Judy Woodruff: David Bornstein is the co-founder of the Solutions Journalism Network, an organization that works with news organizations to produce rigorous reporting on responses to social problems.

The goal? To rebalance the news in a way that provides people a sense of investment and to provide communities with the information they need to participate in a healthy democracy.

Tonight, he gives his Brief But Spectacular take on telling the whole story.

David Bornstein, Co-Founder, Solutions Journalism Network: I mean, I like to think about news just as a feedback system.

You know, a good feedback system, to work, needs to let you know what you need to be afraid of, what you need to be aware of. And you need to know what you can do about it. You need to know where the efficacy is. If you only do one without the other, you’re going to cause people to put their head — bury their heads in the sand.

And if you only do the other thing, then you’re a sort a Pollyanna, and you’re making people feel good, but you’re not really giving them information that’s true to reality.

But, in balance, you can activate people. And I think journalism at its best should activate people to be powerful players in a participatory democracy.

There’s just a great sense of well-being that comes from that, that way of living. And I think that journalism or any media should help build that capacity, should help feed it. It doesn’t take away from letting us know about wars and corruption and malfeasance and what we’re seeing obviously in politics around the world with populism.

But, at the same time, if we make that the only focus of our attention, we will be leaving the best of human nature on the table, basically. The main way that the news harms democracy is by providing a view of the world that is largely deficit-framed.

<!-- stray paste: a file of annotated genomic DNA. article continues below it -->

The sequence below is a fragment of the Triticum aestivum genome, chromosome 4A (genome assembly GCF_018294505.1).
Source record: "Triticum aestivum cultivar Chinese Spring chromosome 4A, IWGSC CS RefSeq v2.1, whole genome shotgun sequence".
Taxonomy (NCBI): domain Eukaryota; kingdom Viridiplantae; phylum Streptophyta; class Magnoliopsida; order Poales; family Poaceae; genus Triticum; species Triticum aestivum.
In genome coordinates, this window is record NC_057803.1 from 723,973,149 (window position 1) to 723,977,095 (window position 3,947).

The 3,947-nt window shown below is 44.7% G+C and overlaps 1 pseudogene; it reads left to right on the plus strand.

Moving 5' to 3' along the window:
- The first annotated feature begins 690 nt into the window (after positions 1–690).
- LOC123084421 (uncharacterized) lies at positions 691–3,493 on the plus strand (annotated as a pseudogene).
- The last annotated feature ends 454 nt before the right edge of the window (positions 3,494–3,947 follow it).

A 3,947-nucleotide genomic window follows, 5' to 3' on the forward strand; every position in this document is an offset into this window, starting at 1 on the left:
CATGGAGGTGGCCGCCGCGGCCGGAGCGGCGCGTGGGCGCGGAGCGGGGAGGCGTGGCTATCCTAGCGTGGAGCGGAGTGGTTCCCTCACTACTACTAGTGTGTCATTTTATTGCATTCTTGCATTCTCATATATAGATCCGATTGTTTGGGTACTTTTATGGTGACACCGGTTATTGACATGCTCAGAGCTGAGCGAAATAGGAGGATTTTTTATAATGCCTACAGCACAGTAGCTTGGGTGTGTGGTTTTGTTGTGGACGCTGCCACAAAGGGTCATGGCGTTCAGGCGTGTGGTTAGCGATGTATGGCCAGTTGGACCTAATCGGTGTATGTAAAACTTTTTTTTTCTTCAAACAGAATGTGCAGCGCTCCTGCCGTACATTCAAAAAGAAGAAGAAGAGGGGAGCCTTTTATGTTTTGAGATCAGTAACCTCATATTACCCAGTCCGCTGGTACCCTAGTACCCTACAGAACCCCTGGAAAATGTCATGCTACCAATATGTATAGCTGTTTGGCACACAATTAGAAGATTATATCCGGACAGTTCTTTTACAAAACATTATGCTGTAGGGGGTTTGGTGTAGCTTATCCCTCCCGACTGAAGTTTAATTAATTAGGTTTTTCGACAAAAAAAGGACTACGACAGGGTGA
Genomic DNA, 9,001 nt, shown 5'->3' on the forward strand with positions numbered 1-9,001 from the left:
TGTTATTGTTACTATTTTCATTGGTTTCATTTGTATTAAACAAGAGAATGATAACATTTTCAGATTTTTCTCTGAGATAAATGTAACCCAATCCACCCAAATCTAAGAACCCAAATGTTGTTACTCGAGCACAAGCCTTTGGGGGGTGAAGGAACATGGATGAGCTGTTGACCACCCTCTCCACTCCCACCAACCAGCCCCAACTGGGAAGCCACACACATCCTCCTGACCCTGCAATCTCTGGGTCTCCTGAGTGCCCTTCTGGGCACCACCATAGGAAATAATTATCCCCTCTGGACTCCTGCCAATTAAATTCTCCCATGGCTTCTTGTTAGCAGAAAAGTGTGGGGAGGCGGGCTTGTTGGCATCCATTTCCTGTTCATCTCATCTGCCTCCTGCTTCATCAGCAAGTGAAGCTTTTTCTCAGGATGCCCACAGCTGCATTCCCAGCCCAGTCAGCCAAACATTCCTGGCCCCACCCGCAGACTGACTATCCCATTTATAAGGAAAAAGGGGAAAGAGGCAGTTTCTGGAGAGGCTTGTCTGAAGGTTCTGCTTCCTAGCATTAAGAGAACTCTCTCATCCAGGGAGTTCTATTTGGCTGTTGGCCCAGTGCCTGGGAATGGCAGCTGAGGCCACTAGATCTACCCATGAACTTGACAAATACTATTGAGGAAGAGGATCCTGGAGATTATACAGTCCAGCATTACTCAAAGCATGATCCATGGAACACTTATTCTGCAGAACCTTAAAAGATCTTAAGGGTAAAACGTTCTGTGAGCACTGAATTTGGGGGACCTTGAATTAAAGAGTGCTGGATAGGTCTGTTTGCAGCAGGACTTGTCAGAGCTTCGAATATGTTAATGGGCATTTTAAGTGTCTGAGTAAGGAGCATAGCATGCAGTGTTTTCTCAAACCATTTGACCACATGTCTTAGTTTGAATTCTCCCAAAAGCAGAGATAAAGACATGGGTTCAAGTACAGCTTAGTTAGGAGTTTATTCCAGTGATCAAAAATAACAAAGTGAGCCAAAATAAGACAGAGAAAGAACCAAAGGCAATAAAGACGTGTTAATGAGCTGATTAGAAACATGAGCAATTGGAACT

I mean, we are amply informed about what is going wrong, about what is ugly, about what is corrupt. But because we don’t have a similar amount of information about what’s growing, what are the new possibilities emerging, we have a very flawed, kind of one-sided view.

It’s as if your parents were only ever criticizing what you did and never letting where you had possibilities to grow. Many people who would — I think would love to participate in contributing to a better community, even a better society or world, have an impoverished sense of their power to do so.

Particularly when it comes to communities that have experienced poverty historically or communities of color in the United States especially, you have narratives that have been deficit-framed for as long as we’ve had journalism.

You could look at major news organizations across the United States. You look at the metro daily, the large newspaper in that community, and you take a community of color, and you type in the search, and you’ll find in many cases that the majority of stories are about violence, as if to say that is the majority of activity in that community.

Now, I’m not denying that we should cover violence. The point is, it’s not the only truth. We should tell the whole story. And if we don’t tell the whole story about communities, we are creating bias in the minds of people who often have power over those communities.

What we’re seeing, what I see just because I’m a little bit — I am sort of the spider at the center of this web of solutions journalism, is, my head is filled with stories of solutions all the time, which really inoculates you against some of the bad stuff that’s been coming our way in recent years.

Catch the world doing the right thing and let that also spread.

My name is David Bornstein, and this is my Brief But Spectacular take on telling the whole story.

Judy Woodruff: A lot to think about there.

And you can watch more Brief But Spectacular videos online at